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Discussion in 'Basses [BG]' started by faulknersj, Dec 18, 2018.
What pickup swaps have had the most dramatic effect on your Basses tone?
Bartolini to Lane Poor
I haven’t experienced a dramatic tone shift with a pickup swap on a bass. Guitars a little. Never on bass.
I had some active EMG 6 string guitar pickups in my Spector there for a while.
Swapped the stock pickups in a Squier VM Jazz for Dimarzio Ultra Jazz pickups. It was like night and day to my ears.
MEC MMs to Nordstrand Bigmans, Big Blademan, and SD Alnico MM.
Spector whatever junk they put in the NS-2A to EMG PJs and EMG GZRs....I hate GZRs but the stock Spector branded whatevers were unuseable.
Mim P to Dimarzio Model P.
Stock Fender to Fralins in a Road Worn P bass...
Custom Shop 60's in a Jazz...
Replaced a mudbucker type thing with a P pickup.
I upgraded from Fender split P pickups to Barts in about 1988. Wow. . . huge improvement.
Then, about 4 years ago, I upgraded from rounds to flats on my Mike Lull P5 and opened up another level of tone. Moving to TI flats was also a big leap forwards.
Not sure if I'd necessarily say dramatic effect, but definitely got what I wanted and expected. My favorite swaps:
EMG GZR on my Highway One P bass - exactly what I wanted a P bass to sound like. Extra points for getting rid of the useless (to me) Greasebucket wiring along with the pup upgrade. My favorite P bass pickup, works wonders with La Bella flats that I have on it. I've had a few P basses and P bass pickups, this one has the best mids and sounds wonderfully vintage.
Norstrand MM4.2 on my Stingray - had this baby in 2 different Stingrays. First time I paired it with a John East MMSR preamp (switched out the original 3 band preamp) and it delivered the vintage Stingray tone fantastically - instant Sade tone. I now have it paired with the original Stingray 2 band preamp and it works just as well, but I'm favoring this one more because 2 band ray preamp is my favorite bass preamp. I wouldn't say the tonal difference is drastic (I didn't want it to be!), but it definitely has less clank, nicer low mids and lows and sounds a bit smoother - sounds like a 70s Stingray to me. One important thing is the stagger design on it - pole pieces have less of a stagger that fits both my setup better, and the modern Stingray 11" radius, and is just more comfortable to play over.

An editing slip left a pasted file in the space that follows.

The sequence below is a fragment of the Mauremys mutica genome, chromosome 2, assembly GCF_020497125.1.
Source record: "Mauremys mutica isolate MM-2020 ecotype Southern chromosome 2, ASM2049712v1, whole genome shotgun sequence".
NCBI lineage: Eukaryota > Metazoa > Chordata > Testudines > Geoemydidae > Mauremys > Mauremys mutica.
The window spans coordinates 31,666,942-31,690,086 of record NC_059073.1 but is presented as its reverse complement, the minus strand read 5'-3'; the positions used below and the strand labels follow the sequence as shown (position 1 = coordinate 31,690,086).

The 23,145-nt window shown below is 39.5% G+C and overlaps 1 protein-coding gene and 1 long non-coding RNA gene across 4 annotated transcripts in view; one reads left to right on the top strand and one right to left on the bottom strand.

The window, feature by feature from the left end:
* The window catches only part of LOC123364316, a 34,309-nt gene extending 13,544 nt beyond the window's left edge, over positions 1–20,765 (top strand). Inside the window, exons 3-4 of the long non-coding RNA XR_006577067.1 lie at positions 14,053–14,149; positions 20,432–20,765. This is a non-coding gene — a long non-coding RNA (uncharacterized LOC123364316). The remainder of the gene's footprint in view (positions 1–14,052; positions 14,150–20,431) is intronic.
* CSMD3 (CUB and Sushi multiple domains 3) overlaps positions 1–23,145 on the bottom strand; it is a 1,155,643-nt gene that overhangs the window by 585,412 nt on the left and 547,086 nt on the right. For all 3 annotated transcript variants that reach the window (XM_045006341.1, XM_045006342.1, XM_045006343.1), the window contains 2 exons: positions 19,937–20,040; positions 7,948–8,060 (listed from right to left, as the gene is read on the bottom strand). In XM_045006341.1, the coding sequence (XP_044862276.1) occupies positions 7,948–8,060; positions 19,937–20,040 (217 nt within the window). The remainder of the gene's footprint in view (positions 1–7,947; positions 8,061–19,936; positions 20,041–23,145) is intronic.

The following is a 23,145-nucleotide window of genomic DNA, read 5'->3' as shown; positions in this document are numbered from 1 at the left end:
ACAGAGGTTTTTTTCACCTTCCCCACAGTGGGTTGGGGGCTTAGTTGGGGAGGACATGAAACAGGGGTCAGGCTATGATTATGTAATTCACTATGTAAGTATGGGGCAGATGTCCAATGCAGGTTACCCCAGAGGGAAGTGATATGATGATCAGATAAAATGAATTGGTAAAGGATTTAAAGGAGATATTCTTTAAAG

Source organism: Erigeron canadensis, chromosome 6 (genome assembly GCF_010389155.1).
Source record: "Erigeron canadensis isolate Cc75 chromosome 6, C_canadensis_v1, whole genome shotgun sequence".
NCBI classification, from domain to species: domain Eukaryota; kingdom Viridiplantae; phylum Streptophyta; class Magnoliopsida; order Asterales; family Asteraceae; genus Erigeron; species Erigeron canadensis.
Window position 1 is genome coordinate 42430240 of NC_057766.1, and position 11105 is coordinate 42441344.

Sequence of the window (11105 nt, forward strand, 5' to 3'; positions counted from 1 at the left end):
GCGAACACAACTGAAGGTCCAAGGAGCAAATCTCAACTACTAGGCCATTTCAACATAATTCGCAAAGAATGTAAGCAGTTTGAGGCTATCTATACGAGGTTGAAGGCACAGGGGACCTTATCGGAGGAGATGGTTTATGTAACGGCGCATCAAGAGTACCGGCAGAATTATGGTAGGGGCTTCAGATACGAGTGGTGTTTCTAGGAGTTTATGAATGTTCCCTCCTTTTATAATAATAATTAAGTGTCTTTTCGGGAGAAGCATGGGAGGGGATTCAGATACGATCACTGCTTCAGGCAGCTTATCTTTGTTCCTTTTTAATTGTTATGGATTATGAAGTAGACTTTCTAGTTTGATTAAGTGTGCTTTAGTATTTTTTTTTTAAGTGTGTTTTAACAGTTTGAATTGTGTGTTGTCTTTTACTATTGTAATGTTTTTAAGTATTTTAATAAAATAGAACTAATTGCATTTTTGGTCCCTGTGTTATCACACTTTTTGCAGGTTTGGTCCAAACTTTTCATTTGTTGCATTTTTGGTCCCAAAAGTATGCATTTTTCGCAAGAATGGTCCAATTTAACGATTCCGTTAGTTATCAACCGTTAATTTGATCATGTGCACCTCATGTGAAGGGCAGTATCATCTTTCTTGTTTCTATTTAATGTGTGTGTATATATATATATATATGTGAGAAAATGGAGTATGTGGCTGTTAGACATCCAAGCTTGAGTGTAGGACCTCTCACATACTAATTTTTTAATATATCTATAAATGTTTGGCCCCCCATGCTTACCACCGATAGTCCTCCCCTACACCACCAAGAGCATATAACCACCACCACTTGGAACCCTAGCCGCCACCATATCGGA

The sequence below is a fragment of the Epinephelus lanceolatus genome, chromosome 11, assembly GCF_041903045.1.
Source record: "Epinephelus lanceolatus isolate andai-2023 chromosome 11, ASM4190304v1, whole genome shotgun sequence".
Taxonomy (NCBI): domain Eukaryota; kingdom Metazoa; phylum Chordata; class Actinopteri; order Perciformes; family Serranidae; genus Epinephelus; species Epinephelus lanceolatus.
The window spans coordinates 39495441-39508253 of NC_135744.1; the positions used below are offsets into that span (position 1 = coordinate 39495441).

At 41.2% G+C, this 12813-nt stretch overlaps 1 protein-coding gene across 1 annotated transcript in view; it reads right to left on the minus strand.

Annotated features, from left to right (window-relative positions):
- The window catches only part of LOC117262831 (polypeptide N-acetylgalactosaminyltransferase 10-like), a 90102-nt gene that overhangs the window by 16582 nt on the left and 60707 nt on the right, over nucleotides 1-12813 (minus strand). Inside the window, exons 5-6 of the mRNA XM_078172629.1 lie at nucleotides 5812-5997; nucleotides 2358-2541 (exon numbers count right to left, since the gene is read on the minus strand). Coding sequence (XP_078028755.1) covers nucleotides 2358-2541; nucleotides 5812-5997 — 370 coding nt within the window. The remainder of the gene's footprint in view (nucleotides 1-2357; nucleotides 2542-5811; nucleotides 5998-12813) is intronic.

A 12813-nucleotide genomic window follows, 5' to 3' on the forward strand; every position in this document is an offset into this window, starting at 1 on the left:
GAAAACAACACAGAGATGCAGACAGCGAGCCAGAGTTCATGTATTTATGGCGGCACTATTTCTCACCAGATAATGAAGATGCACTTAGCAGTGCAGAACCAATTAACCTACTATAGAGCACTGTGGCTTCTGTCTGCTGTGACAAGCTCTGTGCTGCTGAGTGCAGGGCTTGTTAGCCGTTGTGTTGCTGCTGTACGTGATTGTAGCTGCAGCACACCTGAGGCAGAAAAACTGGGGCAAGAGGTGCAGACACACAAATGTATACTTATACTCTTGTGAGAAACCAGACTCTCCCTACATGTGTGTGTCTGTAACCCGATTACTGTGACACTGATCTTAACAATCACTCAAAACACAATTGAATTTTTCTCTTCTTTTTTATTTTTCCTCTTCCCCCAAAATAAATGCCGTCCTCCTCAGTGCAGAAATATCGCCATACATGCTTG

Probably a little bit specialist for the thread: I replaced the RI Horseshoe on a 4001 V63 with a Lollar Horseshoe. Less mud, much more clarity and definition at the expense of volume.
Replaced the Fideli-Tron in my Squier VM Cabronita with a TV Jones Thunderblade. Cured the uneven level problems between strings and gave it a nice, fat, smokey, meaty sound.
PS - the pickup cost me more than the bass...
Swapped out a Seymour Duncan MusicMan replacement set-up fora Delano MM pick-up & Glockenklang 3 band pre in what is now my main instrument, a Warmoth J bass body & P bass neck. Ranks way high among the choices that have made me happy.
I replaced a Squier Affinity Carrot P-pickup with the Classic Vibe pickup (by Tonerider). Unfortunately I broke a string in the process and I didn't know what the old flats were, but the new sound with GHS precision flats is pretty d*rn good.
Bartolini J/MM swapped out to handwound Kent Armstrong J/MM with a special “SS” (sidewinder) J pup. The MM has one alnico coil (closer to the neck for single coil mode) and one ceramic (near the bridge for higher output in series and parallel).
Seymour Duncan SCPB2 in a 51P reissue - swapped to Fralin split 51P and was beautiful. Night and day.
The Duncan was a great pickup - MASSIVE bass - but didn't suit the lighter SC vibe.
EMG GZR’s in ANYTHING.
Stock Fender PU’s to SD SPB-1. Oh and I also replaced the Greasebucket circuit tone control with a regular one...
Putting Duncan antiquity P pups in an old E series Squier....pure sex.
Biggest difference? EMG J split coil (Alnico) vs Kent Armstrong MM dual coil (ceramic). They could hardly be any more different in design, and sound way different. Each has its own strengths, and neither is the “better” pickup.
When I switch within the same form/shape (like a P for a P), the differences are less dramatic, but a DiMarzio Model P sounds quite different from a Fralin P.
So if you want different sounds, you want a dramatically different design, IMO.